Mike Mocha was a teammate of Prince McJunkins from their eighth-grade days at West Junior High, on to Muskogee High School.
One minute he was blocking for McJunkins as his fullback, the next he was catching a pass from him at split end.
Or, sometimes blocking.
“If I was on a pass route, you never knew if he’d run or throw,” Mocha said. “They knew I’d knock my corners down on a sweep or he knew which way I was going to take the cornerback and he knew which way to cut. He could make people miss more than anyone I ever played with.”
That senior year, they made the playoffs and after an overtime win over Tulsa Washington, lost to McLain.
But McJunkins, who died Tuesday at 60 at Hillcrest Hospital in Tulsa after getting COVID-19, was about to be known nationally for what Mocha and the Roughers knew him for locally.
McJunkins also became the first NCAA player to throw for more than 4,000 yards and rush for more than 2,000 yards in a college career during his time at Wichita State from 1979 to 1982. He was a two-time Missouri Valley Conference Player of the Year as a junior and senior.
In an era of pocket-passing throwers, McJunkins was a pioneer as a black quarterback for what is now the common style of offenses.
“I always tell people today that if Prince was playing in these days and times, he would have been like Patrick Mahomes or Deshaun Watson, a combination of those guys,” Curtis Whitten, a former teammate of McJunkins on the WSU football team from 1980-82, told the Wichita (Kan.) Eagle this week.
“He could run the ball. He could throw the ball. You name it, he could do it. Every time he stepped on the field, we knew we had a chance.”
Ron Freeman, his head coach at Muskogee, knew what McJunkins was going to Wichita State to do, and it wasn’t going to be a high school quarterback turned athlete at a receiver or defensive back spot.
“He could do so many things with the football,” Freeman said. “He could drop back and throw but he could do so much more with his feet and throw off play-action. He was tough, he was aggressive, there was so many good attributes in him. But the best of the bunch of things he did was how good a kid he was.”
Even then, despite McJunkins’ plaudits coming out of WSU, NFL scouts were skeptical that he could play quarterback at the next level. He instead played for the Ottawa Roughriders in the Canadian Football League.
“It took a long time for people to open their eyes and see what impact these guys could bring to the game,” Jeffries told The Eagle in 2000. “Race was a factor. Most coaches are conservative, too. They go with the formula that has always worked before. That takes time to change.”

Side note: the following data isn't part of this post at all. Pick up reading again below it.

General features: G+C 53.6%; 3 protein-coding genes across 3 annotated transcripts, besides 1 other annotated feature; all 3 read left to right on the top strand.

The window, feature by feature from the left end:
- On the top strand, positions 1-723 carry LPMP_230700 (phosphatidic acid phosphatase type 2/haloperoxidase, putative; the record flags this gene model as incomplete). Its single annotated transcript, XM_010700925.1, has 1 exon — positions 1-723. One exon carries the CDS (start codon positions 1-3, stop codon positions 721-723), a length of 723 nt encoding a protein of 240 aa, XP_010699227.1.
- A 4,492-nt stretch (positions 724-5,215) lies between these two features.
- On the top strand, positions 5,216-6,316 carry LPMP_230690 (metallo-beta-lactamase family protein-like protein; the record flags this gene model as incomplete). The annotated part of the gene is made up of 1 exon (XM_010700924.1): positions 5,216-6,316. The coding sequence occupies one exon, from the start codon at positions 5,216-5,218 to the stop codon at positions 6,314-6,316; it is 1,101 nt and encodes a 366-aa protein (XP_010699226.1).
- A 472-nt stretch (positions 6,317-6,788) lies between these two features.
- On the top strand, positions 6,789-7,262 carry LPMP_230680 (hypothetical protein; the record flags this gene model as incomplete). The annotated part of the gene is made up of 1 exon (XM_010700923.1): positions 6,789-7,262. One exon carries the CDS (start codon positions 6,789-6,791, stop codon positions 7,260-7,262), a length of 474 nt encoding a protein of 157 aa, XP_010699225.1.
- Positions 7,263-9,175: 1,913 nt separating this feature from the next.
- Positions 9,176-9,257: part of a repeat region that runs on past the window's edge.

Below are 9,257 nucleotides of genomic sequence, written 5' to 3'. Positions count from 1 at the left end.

McJunkins was inducted into the Muskogee Athletic Hall of Fame in 2011. His son, also named Prince, was the Most Valuable Player on the All-Phoenix team in 2010, missing by a season Wagoner’s first state title in 2011. He went on to Georgia Southern, but finished at Northeastern State.
McJunkins’ mother, Verna Palmer, died Feb. 2 at Saint Francis — a week before Prince. She also had COVID-19.
His services are pending. Her service will be livestreamed Friday, Feb. 19. A public visitation is the day before, 1-6 p.m. at at Winn Funeral Home.
“He was a great leader,” Mocha also recalled. “He kept the team together like a pro. He was a cheerleader on the sideline and in the huddle he had the definite presence of a captain.”
That was also a sign of what was to come.
“I always told him ability is a gift and character is a choice,” Jeffries told the Wichita State student paper. “He had made the choice to have character. He’ll be remembered first of all for the type of person he is. He was just a great individual, high morals, he never did the things a lot of athletes do now. He was a pure athlete and I think that will be his legacy.”
It’s been a hard week for two families in the MHS community.
Steve Gann died Sunday at 51. He was a backup quarterback on the 1986 Muskogee state championship football team whose family ties to the school extend to his daughters — Paige and Carlee — who were both standouts in softball (later at NSU). Gann was also a big supporter to the program during Keith Coleman’s time as coach here.
“He was around the program a long time because the girls were three years apart. He and his dad, who everyone knew him as ‘Papa Bobby,’ were at every game,” Coleman said.
“In the summer I’d have him coach first base for us and he had really good softball mind. On the other end of the spectrum he gave us a hand with anything we needed at the facility, electrical stuff, just anything that was needed. He was a happy go-lucky guy. Such a good dude.”
Freeman, who as most know coached the title team, echoed Coleman in talking about Gann.
“Always had a smile on his face and would do anything you asked him to do and a great teammate,” he said.
Gann’s service is 2 p.m. Friday at Timothy Baptist Church.
Freeman and Coleman plan on being there.
“This week has hit me,” Freeman said. “Two players. You don’t expect your players to go before their coach.”